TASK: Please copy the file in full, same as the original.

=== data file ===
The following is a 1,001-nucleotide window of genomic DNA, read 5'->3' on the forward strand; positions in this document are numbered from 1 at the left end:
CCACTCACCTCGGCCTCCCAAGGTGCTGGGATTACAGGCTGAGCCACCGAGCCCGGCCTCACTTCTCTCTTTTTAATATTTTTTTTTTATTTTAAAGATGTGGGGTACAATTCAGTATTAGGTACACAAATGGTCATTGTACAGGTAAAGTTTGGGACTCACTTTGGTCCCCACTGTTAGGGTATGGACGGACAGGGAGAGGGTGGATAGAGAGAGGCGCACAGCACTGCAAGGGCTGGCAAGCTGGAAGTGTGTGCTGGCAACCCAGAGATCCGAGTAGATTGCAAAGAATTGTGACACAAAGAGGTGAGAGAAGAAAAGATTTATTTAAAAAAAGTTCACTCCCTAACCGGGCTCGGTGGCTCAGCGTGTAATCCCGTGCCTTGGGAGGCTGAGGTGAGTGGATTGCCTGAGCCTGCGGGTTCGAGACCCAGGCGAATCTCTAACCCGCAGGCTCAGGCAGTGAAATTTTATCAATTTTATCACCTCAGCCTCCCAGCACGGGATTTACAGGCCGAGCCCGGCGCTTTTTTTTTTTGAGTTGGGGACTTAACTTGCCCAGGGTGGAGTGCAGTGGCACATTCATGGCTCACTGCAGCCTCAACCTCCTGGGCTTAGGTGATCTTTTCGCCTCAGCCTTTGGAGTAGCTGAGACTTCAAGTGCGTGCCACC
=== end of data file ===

The following is a 1,001-nucleotide window of genomic DNA, read 5'->3' on the forward strand; positions in this document are numbered from 1 at the left end:
CCACTCACCTCGGCCTCCCAAGGTGCTGGGATTACAGGCTGAGCCACCGAGCCCGGCCTCACTTCTCTCTTTTTAATATTTTTTTTTTATTTTAAAGATGTGGGGTACAATTCAGTATTAGGTACACAAATGGTCATTGTACAGGTAAAGTTTGGGACTCACTTTGGTCCCCACTGTTAGGGTATGGACGGACAGGGAGAGGGTGGATAGAGAGAGGCGCACAGCACTGCAAGGGCTGGCAAGCTGGAAGTGTGTGCTGGCAACCCAGAGATCCGAGTAGATTGCAAAGAATTGTGACACAAAGAGGTGAGAGAAGAAAAGATTTATTTAAAAAAAGTTCACTCCCTAACCGGGCTCGGTGGCTCAGCGTGTAATCCCGTGCCTTGGGAGGCTGAGGTGAGTGGATTGCCTGAGCCTGCGGGTTCGAGACCCAGGCGAATCTCTAACCCGCAGGCTCAGGCAGTGAAATTTTATCAATTTTATCACCTCAGCCTCCCAGCACGGGATTTACAGGCCGAGCCCGGCGCTTTTTTTTTTTGAGTTGGGGACTTAACTTGCCCAGGGTGGAGTGCAGTGGCACATTCATGGCTCACTGCAGCCTCAACCTCCTGGGCTTAGGTGATCTTTTCGCCTCAGCCTTTGGAGTAGCTGAGACTTCAAGTGCGTGCCACC